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Priced to Sell

By May 20, 2014 February 4th, 2020 No Comments

Welcome back to The Retailbound Blog, the ultimate source of all things retail. I am Evie McQuiston, the social media intern at Retail Bound for the summer of 2014. As previously discussed in my last blog, “Intern Invasion”, today will be my first day dishing out the details designed to help you!
How many times have you walked into a store and seen an item priced at $15.48, or something equally as random? For myself, it has been countless occasions. However, little do I ask myself WHY this came to be. I just assume the retailer staff decided to have a little fun and randomized a value, or the retailer was taking the competetive edge against other similar retailers who maybe were marketing the product at $15.49. Contrary to both of my prior beliefs, there is a whole process which goes into deciding what to price a certain product.
Prices are not random. An entire strategy is involved. On the one hand, profit is key, but price your product too high and units sold will suffer, counteracting the initial belief that the higher price will yield more profit. There are various key factors to be considered.
1. Be honest with yourself about your costs.
Yes, you may know exactly how much it costs you to produce X amount of your product and you may have an initial idea of how much you want to charge, but this is not the end point. Both fixed and variable costs must be assessed. In order to get your product on to the shelf of retailers, a lot must happen behind the scenes. You will be responsible for chrages such as warehouse fees, promotional fees, bar codes, and shelf space fees… and these are just a few! Failure to take these into consideration can lead to a major underpricing of your product and a dissapointing profit.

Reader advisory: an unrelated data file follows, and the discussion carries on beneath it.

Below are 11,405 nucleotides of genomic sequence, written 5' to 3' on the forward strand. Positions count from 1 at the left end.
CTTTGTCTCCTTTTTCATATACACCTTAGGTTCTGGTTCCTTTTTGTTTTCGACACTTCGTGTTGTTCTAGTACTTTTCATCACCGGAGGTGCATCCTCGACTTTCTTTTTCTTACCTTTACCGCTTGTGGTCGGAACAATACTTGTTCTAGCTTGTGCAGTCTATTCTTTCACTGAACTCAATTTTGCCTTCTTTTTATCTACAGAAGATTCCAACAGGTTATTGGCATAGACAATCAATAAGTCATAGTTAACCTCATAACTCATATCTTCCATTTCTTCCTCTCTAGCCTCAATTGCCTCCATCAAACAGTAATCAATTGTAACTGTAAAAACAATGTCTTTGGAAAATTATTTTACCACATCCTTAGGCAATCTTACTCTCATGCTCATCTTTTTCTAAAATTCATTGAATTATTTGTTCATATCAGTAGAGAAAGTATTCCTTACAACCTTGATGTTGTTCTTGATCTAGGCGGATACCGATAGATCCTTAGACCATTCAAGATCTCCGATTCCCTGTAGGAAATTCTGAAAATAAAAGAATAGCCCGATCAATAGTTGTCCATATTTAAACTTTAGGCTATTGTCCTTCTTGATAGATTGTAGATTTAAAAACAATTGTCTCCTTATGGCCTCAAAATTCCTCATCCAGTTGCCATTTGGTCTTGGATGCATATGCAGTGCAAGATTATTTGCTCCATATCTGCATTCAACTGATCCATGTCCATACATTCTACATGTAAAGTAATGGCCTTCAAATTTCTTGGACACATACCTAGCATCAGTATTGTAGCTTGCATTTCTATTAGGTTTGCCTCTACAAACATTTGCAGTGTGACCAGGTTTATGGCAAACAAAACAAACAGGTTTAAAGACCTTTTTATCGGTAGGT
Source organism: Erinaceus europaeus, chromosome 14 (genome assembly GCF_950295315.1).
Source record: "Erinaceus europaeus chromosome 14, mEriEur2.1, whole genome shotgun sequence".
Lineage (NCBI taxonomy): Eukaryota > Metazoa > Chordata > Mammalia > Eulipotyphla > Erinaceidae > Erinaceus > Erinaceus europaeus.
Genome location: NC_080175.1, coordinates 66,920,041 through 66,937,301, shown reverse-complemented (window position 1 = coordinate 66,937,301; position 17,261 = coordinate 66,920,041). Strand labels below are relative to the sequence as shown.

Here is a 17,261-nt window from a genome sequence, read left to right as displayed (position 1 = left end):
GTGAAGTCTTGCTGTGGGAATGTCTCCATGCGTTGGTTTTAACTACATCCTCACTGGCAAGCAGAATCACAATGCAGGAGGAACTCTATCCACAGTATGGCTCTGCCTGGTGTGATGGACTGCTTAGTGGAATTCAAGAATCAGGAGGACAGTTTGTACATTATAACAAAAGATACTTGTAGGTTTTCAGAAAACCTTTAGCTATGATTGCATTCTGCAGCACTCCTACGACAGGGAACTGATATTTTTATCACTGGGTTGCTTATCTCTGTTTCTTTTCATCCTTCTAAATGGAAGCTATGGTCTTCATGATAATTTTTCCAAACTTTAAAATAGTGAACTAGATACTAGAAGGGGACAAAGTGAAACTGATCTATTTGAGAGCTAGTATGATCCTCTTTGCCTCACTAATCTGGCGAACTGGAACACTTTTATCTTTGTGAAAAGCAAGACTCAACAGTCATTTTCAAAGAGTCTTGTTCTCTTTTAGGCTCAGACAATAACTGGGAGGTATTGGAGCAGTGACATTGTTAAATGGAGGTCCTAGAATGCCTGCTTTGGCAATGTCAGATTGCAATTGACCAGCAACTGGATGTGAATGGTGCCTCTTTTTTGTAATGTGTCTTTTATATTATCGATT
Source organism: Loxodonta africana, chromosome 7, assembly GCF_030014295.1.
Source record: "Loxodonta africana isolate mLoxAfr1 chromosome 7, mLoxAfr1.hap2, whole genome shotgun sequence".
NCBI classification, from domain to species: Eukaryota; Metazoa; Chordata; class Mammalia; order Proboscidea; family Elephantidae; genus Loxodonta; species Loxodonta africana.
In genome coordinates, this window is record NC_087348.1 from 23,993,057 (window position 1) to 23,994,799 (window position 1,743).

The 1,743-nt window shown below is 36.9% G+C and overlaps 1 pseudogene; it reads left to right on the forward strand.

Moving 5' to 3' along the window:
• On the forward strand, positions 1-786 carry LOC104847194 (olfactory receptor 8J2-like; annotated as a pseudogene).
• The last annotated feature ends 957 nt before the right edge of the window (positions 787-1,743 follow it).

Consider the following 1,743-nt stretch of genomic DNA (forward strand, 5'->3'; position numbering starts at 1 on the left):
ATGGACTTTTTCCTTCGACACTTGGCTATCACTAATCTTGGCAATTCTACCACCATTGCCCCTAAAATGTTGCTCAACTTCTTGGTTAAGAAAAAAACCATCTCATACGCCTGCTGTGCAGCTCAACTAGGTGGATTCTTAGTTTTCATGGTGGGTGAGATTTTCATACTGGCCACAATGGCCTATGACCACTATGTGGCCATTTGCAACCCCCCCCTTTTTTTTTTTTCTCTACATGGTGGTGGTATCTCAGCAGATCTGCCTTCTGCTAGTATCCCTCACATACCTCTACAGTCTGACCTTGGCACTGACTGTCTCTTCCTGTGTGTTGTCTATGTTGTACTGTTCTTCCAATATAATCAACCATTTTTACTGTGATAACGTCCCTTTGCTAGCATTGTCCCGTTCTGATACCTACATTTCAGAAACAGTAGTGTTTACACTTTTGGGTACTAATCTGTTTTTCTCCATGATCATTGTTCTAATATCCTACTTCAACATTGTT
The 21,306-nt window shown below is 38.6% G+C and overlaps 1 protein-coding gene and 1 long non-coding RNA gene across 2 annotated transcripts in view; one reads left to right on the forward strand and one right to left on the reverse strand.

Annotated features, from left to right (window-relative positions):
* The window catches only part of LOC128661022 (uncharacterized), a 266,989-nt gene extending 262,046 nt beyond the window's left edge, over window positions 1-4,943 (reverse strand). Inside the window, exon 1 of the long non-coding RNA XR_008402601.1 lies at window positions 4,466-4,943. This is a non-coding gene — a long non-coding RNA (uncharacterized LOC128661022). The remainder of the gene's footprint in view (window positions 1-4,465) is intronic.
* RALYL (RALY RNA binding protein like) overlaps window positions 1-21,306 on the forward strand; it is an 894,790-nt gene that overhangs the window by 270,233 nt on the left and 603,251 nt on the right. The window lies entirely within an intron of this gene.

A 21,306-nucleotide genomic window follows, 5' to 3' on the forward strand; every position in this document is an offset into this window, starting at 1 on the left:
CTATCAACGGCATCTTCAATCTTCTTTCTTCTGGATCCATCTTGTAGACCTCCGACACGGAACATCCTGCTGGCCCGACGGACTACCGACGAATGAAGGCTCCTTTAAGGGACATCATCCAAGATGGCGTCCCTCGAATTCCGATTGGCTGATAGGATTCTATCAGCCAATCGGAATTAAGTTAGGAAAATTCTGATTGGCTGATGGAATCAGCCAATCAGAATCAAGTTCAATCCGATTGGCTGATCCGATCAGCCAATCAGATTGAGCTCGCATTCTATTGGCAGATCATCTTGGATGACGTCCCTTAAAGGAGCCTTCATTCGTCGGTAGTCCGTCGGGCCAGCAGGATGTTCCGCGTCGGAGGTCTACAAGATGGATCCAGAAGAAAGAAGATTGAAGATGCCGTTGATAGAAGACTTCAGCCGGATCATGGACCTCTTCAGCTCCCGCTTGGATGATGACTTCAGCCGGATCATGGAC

Retailbound has developed an app to help avoid this for iOS called “iRetail Margin”. You can download it from the app store by clicking here: iRetail Margin App. This is a useful tool to help your produce the best strategy for pricing your product correctly and beneficially.
2. Know your target market.
Though your product may be fantastic, what you value it at may not be what your target market is willing to pay. If your product is primarilly consumed by the customers of a high-end retailer such as Neiman Marcus or Nordstrom, there may be a larger leeway in how high you can price your product, but for value stores such as Walmart and Target, customers demand and expect the lowest possible price. By familiarizing yourself with who you are trying to sell to, you can maximize your profit. However, if you fail to do this, a lot of time and money is wasted. Recognize your key demographic and their spending patterns.
3. Know the effects of over/under pricing
I know, it can be very tempting to charge a high price for your product, hoping the consumer does not know any better, but even the wealthiest consumers look at competitor prices. Overpricing becomes especially dangerous when marketing your product to a price conscious market. It will lead to a decrease or even a lack in sales, leaving you with a bulk product you cannot move.
Under pricing can be equally as dangerous. Though you may feel pricing your product lower will give you a competetive edge, it could yield little to no profit and actually end up costing you more. Make sure all your other costs are taken care of. You also do not want your product to be priced drastically lower than similar products for fear of what conclusions the consumer may draw. They may view the product as inferior or cheaper than its competitors.
My next blog intends to address the rise of social media and one of the most imperative marketing tools for businesses of every variety.
Thanks for tuning in, and I hope you learned a little something.
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